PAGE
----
In ten minutes time he was standing in the Alden family vault, last interment 1921. He noted everything about the vault as he went in, the architecture and the inhabitants. The first interment had been in 1840, soon after the cemetery was established in 1833. The gated door was guarded by two angels, now minus their heads. That detail fit in well with the asymmetrical rows of little stone houses in this particular city of the dead. As for the Alden mausoleum itself, there was an altar at the far end, a small table in the center of the room, and rows of divided shelving for bodies, most of them sealed in. A few of the oldest had broken--or been broken--open, but not even bones remained. The heat in New Orleans provided for burial of another family member or loved one in the same space in "a year and a day." In that time, the corpse was basically cremated by the intense heat alone, and what was left of the remains could be raked to a "holding cell" at the end of each tomb so that someone else could be interred in the first body's spot.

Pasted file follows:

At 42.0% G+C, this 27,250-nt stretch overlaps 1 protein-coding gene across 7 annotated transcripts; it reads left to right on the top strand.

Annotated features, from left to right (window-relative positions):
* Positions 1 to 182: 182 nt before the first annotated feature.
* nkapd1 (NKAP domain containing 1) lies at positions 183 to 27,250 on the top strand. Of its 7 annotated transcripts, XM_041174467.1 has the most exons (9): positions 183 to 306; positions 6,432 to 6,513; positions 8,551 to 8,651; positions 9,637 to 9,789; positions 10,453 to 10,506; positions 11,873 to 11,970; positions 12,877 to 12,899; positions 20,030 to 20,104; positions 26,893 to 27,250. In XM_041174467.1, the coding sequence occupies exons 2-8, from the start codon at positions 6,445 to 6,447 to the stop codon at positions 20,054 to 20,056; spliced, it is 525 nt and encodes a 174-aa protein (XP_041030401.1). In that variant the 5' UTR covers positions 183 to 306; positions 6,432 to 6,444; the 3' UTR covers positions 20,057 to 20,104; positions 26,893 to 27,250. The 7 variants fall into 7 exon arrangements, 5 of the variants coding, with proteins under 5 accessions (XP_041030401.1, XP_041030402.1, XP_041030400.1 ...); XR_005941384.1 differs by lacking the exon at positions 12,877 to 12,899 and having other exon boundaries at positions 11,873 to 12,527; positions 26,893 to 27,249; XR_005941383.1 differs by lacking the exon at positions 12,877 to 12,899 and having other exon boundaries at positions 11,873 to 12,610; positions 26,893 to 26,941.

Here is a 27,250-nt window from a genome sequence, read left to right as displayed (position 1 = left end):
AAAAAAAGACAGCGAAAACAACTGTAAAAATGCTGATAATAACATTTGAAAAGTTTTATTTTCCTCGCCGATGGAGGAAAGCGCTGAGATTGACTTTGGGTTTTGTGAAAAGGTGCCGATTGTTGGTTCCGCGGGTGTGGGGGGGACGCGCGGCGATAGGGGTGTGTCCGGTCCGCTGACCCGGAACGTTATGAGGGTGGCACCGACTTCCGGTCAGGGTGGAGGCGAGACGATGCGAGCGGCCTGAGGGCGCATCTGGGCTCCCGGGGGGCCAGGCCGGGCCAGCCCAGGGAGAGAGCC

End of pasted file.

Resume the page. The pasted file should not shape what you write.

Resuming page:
This tomb itself was slightly different from the one where Tina's body had been left, so this time the killer had left his victim on the altar that stretched across the back wall.

She was beautiful--blonde and beautiful. Her face was perfect, like porcelain. Her hair was almost platinum, and curled over the edges of the stone. She was laid out in a white halter-necked gown, as if she had just been to a dance. Maybe a prom. This one was young.

There didn't appear to be a mark on her.

"Oh, God," Tony breathed.

Jagger turned to him. "Apparently she was also found by a tour guide. Can you head out and talk to him? I don't think he found her until eleven, and the first tours go through around nine, so maybe we'll get lucky and someone saw our killer. Can you find out just how he stumbled on her?"

Tony nodded, looking almost as ashen as the corpse.

When he was gone, Jagger slipped on his gloves and began his intense search of the corpse.

As before, the marks he was looking for were there.